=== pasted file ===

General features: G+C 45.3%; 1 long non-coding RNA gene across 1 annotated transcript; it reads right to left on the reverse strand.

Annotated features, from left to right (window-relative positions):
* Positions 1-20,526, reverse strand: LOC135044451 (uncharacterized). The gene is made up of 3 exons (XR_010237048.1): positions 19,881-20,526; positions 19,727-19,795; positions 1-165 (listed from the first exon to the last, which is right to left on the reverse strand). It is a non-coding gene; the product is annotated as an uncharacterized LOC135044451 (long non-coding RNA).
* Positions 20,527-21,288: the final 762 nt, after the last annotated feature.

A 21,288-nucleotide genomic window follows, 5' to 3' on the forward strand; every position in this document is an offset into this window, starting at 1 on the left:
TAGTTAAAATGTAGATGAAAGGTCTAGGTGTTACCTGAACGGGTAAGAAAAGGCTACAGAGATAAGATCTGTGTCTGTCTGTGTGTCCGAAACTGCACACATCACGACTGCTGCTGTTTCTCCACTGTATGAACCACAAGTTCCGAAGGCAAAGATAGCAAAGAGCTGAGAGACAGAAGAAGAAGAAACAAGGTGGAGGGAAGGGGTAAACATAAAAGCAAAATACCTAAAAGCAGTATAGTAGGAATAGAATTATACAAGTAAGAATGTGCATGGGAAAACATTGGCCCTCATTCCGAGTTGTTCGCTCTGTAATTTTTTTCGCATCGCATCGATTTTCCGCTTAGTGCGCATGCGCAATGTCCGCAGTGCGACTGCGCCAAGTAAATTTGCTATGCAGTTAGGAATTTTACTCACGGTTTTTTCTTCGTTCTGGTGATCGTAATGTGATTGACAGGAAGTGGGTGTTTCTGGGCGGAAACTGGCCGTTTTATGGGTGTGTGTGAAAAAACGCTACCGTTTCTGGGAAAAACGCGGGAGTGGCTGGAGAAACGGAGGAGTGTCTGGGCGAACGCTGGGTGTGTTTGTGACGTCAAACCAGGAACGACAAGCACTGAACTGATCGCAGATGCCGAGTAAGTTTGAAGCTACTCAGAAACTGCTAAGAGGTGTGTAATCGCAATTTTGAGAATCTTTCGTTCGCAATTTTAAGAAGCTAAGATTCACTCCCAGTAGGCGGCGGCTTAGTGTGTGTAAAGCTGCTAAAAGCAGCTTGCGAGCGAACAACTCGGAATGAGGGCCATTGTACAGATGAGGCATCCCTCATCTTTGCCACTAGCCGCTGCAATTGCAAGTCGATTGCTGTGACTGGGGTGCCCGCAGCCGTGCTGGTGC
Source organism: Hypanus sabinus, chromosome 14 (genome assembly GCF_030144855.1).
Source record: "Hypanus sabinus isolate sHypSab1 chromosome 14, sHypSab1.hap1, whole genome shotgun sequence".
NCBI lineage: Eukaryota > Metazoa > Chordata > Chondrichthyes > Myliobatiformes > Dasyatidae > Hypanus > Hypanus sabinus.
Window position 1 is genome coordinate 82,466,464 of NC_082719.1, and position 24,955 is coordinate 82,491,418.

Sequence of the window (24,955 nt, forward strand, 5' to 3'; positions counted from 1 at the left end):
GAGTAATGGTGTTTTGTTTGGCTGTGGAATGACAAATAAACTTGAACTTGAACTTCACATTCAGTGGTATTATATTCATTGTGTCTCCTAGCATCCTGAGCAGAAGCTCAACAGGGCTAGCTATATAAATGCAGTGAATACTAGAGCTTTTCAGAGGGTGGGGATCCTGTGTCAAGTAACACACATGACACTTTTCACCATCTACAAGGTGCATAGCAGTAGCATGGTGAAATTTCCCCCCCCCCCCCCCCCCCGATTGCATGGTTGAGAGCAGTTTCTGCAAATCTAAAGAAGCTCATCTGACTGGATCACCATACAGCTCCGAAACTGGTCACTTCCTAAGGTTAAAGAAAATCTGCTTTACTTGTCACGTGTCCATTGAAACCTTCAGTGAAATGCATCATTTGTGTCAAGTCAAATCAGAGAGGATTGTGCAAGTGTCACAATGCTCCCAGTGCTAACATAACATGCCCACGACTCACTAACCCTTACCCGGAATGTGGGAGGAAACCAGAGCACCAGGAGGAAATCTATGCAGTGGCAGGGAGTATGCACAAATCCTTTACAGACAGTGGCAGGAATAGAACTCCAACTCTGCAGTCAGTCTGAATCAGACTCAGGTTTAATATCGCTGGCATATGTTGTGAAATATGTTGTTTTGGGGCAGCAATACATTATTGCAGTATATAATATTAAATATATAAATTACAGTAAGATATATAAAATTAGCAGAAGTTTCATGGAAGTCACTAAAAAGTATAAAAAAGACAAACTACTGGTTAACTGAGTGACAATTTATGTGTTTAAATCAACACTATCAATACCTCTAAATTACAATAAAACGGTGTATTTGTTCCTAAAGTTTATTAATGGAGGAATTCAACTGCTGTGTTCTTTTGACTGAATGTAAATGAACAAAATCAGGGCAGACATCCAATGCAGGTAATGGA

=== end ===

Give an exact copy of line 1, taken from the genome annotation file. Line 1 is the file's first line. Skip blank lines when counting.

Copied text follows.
General features: G+C 45.3%; 1 long non-coding RNA gene across 1 annotated transcript; it reads right to left on the reverse strand.